Although I trace the history of and discourse on greed from Homer through Plato, my analysis is selective rather than comprehensive. I focus on turning points in the archaic and classical periods--the Solonian crisis, the advent of imperialism, the oligarchic revolutions in the late fifth century, and the early fourth-century recollection of those revolutions. I have excluded material that would naturally figure in an encyclopedic study. In particular, I do not offer an account of the Peisistratid tyranny, because our sources on the contemporary discourse in that period are basically non-existent. I also forgo treatment of the Attic orators, because my specific focus is on how the discourse on greed was made practically effective in the oligarchic revolutions of the late fifth century, and on how Plato's philosophical account of justice constituted a response to those revolutions.4

My focus on greed, I am aware, runs the risk of anachronistically inventing a category of investigation that the Greeks themselves would not have recognized. A more familiar approach, no doubt, would be to conduct a semantic study of the Greek term pleonexia (greediness), and to footnote passages where other words seem to mean the same thing; Weber did exactly this in a Bonn dissertation of 1967.5 The past decade, in fact, has witnessed the publication of two wide-ranging semantic studies, Fisher's Hybris and Cairns's Aidos. Both aim to identify the precise meaning and semantic range of their key words. Both employ a rigorous philological method that scrutinizes the usage of these important terms in an extraordinary range of texts in the archaic and classical periods. Both are fundamentally similar to North's excellent study Sophrosyne in 1966. The result, in each case, is a comprehensive account that illuminates the meaning of the targeted words and, secondarily, the meaning of passages in which they are found. In their scope and discipline these works are the worthy fruits of classical philology and demonstrate its formidable powers to clarify meaning.6

Still, I have chosen to call this a book about greed, rather than pleonexia, for several reasons. First, although greed provoked criticism in the works of Homer, Hesiod, and Solon, none of them used the term pleonexia. Barring one exception, this term is found only in extant prose literature.7 Hence, focusing on the term pleonexia runs the risk, in its own right, of artificially hiving off entire domains of culture that are relevant to the concept of greed. The enabling assumption of this project is the possibility of expressing the concept of greed in other words. Thus, even though pleonexia is the most important single term for my history,8 I also discuss passages where the concept of greed is being discussed in other words. Among the more significant of these synonyms are koros (greed or satiety), philochrematia (love of money), aischrokerdeia (base covetousness), and epithumia chrematon (desire for money), along with a variety of periphrastic expressions suggesting the idea of grasping for more in excess of what is needed, useful, or just.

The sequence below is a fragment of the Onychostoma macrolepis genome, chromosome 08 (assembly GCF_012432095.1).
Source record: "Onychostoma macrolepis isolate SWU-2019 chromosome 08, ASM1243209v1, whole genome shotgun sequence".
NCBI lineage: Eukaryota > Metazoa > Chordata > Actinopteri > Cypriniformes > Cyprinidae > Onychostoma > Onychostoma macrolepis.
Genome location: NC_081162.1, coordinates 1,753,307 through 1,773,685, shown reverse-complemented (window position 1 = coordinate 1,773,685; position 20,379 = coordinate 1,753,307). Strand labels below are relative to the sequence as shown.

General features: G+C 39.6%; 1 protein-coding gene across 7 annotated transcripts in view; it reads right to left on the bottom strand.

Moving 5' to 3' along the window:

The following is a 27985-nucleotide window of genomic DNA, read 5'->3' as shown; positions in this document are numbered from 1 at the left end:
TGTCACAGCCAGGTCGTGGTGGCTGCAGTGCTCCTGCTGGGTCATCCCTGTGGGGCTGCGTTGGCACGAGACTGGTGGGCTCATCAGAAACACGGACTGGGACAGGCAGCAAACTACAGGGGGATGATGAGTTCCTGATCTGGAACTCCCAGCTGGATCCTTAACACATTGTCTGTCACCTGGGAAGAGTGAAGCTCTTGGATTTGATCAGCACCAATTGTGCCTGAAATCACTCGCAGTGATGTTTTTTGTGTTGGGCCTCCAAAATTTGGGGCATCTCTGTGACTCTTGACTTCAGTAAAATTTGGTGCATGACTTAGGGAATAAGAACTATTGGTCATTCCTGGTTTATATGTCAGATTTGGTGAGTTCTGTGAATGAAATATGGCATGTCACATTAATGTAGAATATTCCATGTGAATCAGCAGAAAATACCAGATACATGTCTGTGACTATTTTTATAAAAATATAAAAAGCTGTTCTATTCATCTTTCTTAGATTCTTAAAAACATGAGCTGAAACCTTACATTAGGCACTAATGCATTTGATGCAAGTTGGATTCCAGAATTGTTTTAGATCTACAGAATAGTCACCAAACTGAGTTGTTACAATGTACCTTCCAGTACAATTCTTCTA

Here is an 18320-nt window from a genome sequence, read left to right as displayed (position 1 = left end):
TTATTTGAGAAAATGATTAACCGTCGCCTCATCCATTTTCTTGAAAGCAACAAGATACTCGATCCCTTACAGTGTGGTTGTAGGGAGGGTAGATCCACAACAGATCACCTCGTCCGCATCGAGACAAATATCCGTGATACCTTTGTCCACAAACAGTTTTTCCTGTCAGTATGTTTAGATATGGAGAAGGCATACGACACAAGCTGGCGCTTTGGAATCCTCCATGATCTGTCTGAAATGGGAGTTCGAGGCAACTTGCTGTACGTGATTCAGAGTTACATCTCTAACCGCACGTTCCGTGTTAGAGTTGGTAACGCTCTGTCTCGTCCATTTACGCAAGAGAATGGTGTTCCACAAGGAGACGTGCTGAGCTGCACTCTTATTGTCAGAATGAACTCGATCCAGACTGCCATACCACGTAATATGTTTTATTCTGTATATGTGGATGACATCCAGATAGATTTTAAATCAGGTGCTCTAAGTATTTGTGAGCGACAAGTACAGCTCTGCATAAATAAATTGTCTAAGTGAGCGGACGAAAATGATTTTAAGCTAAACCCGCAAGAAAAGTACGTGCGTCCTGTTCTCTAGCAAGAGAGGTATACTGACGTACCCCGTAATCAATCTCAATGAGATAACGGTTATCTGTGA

Second, a more straightforwardly lexical method would itself construct arbitrary categories of analysis. The semantic range of key cultural abstractions--such as hubris, aidos, and sophrosune--is wide enough that tracing instances of a particular term and its associated forms sometimes involves discussing passages that have little in common with each other, apart from the presence of the term in question. The lexical method usually makes no attempt to clarify the connections between apparently disparate passages, or to show what intervening events and thoughts brought about a transformation.9 The method depends on the desired goal, and my goal here is to explain how the social practices of greed gave rise to a sophisticated discourse and how, in turn, that discourse shaped and stimulated cultural practices, self-representations, and political behavior in a particularly important period of Athenian history.

Before I turn to Aristotle, a variety of specifically Greek concepts about ethics and politics must be set in relation to one another. The most straightforward way to erect a framework is to examine a paradigmatic figure, who reappears throughout this book--the Callicles of Plato's Gorgias.10 Callicles, I stress, is a useful paradigm, but, like all paradigms, he fails to capture the specificity of many cases that must be understood on their own terms. Callicles is best known for his attack on conventional justice, and his assertion of another, in his view more genuine, conception of justice based on what he calls the "law of nature." Callicles disparages conventional morality as a self-interested tool of power. The craven masses, he argues, "frighten the stronger and those able to have more [pleon echein], so that they do not have more [pleon echosin] than themselves, and they say that the desire to get more [to pleonektein] is shameful and unjust, and that injustice [to adikein] consists in seeking to have more than others [to pleon ton allon zetein echein]" (483c1-5). The ordinary mass of humanity, in other words, has set up a self-regarding system of law and morality in order to prevent the powerful from taking whatever they happen to desire.